The Curtain is Raised
Of all the parents on the block Arthur Schopenhauer probably received the least requests to serve as babysitter for the neighborhood kids. One can imagine him gathering the little tikes together for their bedtime story, opening his On the Sufferings of the World and, leafing through until he found a suitably cozy passage, reading to them: “In early youth, as we contemplate our coming life, we are like children in a theatre, before the curtain is raised, sitting there in high spirits and eagerly awaiting for the play to begin. It is a blessing that we do not know what is really going to happen. Could we foresee it, there are times when children might seem like innocent prisoners, condemned, not to death, but to life, and as yet unconscious of what their sentence means. Nevertheless, every man desires to reach old age; in other words, a state of life of which it may be said: ‘It is bad today, and will be worse tomorrow; and so on till the worst of all.’” Sweet dreams kids!
The curtain is raised for Petya Rostov today. Up until this point he’s enjoyed quite a cosseted existence in the theater of life. His mother and father, rich aristocrats, have provided him all life’s comforts while sheltering him from the hard Schopenhauerian truths. It’s show time now though and Act 1, Scene 1 is a brutal introduction to the tragedy.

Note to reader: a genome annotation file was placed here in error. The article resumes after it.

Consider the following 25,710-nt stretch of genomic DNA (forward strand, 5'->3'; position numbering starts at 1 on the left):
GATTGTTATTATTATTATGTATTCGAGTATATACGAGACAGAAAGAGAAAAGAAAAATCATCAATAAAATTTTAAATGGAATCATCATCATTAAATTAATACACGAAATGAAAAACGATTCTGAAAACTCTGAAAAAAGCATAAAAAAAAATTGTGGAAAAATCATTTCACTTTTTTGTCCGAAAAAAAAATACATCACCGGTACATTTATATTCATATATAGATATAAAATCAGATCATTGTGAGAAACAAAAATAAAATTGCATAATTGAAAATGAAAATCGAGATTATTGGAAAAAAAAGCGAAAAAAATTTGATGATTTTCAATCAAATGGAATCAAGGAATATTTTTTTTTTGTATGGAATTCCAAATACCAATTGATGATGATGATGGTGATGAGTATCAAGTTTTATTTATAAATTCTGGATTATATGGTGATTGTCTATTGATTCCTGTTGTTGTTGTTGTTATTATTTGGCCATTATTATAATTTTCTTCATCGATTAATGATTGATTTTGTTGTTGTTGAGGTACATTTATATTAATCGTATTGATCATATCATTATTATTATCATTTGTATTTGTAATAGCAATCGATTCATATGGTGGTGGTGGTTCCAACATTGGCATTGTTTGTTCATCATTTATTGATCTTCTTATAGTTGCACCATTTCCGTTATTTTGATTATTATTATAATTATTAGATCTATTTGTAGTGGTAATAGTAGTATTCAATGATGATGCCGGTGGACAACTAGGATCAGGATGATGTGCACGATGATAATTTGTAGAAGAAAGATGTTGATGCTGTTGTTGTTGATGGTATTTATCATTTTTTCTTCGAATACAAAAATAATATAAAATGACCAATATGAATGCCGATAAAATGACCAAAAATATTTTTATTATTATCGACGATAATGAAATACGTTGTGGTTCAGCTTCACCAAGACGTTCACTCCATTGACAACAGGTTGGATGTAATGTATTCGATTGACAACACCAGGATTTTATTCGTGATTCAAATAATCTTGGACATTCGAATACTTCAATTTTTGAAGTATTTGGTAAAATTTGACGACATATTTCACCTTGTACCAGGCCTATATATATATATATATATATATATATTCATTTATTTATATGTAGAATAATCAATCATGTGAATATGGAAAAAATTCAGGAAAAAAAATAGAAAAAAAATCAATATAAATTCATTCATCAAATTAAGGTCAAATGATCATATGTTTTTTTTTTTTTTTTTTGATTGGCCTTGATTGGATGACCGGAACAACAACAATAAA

It begins innocently enough. Tikhon returns to camp and Petya listens while that man reports his adventures to Denisov. It turns out Tikhon actually did fulfill his mission of capturing a Frenchman from the transport, though that Frenchman is nowhere to be seen. Denisov asks why. Tikhon responds that he felt the captive wasn’t good enough and he could do better so he tried to fetch another one leading to the scene we read about yesterday. Denisov and Tikhon squabble over the wisdom of this decision. Initially, noting Tikhon’s gap toothed, boobish grin, Petya laughs. He doesn’t laugh for long, however, as the realization dawns on him that the reason Tikhon’s captured Frenchman isn’t with Tikhon is because Tikhon murdered him.
Petya handles this harsh reality fairly well. The knowledge of the Frenchman’s senseless death makes him uneasy at first but he quickly assumes the role of a seasoned theatergoer who has seen this show before. There is still plenty of the play left though. Petya’s no longer at home. He’s out in the world, in a war no less. A war the likes of which Europe has never seen before. Like all of us, he’s going to need to develop the philosophical armor necessary to protect against the onslaughts of a hostile world. Simply ignoring or suppressing his emotions isn’t going to work for too long. Instead Petya might do better to ask himself whether if that which makes him feel bad is truly bad or if his feelings are merely mistaken impressions.
But death and life, honor and dishonor, pain and pleasure — all these things equally happen to good men and bad, being things which make us neither better nor worse. Therefore, they are neither good nor bad.
Marcus Aurelius, Meditations